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J Endocrinol. 1995 Dec;147(3):473-7.

Devazepide reverses the anorexic effect of simmondsin in the rat.

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  • 1Interdisciplinary Research Centre, Katholieke Universiteit Leuven Campus Kortrijk, Universitaire Campus, Belgium.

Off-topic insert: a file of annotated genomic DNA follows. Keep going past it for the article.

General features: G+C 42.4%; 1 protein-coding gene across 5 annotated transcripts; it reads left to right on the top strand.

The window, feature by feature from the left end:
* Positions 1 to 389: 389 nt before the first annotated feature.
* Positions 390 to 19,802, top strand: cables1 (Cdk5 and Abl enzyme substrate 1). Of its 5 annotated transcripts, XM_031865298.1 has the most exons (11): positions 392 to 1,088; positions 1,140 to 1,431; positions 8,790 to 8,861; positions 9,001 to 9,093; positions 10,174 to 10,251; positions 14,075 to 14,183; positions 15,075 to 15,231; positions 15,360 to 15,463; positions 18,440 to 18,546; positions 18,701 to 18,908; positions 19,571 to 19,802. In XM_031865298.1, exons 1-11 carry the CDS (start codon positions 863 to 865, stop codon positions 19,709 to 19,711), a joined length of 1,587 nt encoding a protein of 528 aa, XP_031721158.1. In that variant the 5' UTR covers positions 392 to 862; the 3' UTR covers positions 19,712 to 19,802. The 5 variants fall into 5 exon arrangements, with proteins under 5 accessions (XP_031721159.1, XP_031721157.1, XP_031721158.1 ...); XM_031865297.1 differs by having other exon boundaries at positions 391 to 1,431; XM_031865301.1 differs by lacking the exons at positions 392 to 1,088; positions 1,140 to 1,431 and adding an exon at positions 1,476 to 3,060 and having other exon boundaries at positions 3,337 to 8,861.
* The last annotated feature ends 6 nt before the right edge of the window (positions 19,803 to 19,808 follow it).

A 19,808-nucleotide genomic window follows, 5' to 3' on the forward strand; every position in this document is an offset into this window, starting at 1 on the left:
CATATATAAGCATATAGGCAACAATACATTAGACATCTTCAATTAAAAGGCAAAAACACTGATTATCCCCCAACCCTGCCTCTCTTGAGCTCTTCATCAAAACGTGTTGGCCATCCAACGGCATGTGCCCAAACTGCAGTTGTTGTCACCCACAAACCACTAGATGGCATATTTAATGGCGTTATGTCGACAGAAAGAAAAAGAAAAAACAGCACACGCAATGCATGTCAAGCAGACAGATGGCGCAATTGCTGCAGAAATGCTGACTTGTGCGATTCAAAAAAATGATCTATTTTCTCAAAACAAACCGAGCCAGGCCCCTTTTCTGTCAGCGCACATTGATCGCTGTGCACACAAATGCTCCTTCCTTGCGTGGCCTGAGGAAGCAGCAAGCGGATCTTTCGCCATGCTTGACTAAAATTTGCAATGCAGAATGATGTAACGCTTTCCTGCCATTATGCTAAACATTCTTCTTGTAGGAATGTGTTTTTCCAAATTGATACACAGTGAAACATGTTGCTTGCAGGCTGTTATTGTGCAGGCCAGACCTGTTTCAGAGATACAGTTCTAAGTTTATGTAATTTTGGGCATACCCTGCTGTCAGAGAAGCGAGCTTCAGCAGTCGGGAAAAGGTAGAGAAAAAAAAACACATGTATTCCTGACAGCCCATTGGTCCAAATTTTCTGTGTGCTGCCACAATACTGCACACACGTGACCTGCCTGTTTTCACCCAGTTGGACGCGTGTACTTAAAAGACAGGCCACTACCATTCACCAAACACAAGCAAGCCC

Simmondsin, a glycoside extracted from jojoba meal (Simmondsia chinensis), causes a reduction in food intake after oral administration. To investigate the mechanism by which simmondsin reduces food intake, fasted and free-feeding rats were given simmondsin-supplemented food and simultaneously injected with devazepide, a specific antagonist of peripheral-type cholecystokinin receptors (CCKA receptors). In free-feeding rats, supplementation of food with 0.5% simmondsin caused a reduction in food intake of +/- 40% in the period of 4 h following food presentation. Intraperitoneal injection of 100 micrograms devazepide/kg body weight prevented this effect. In rats fasted for 20 h, the food intake in the 30 min after presentation of food supplemented with 0.15% or 0.50% simmondsin was reduced in a dose-related manner; this was also inhibited by simultaneous application of devazepide. It is suggested that peripheral CCKA receptors are involved in the effect of simmondsin on food intake. However, a direct effect of simmondsin on CCKA receptors has been excluded, since simmondsin was unable to cause contraction of the guinea-pig gallbladder in vitro.

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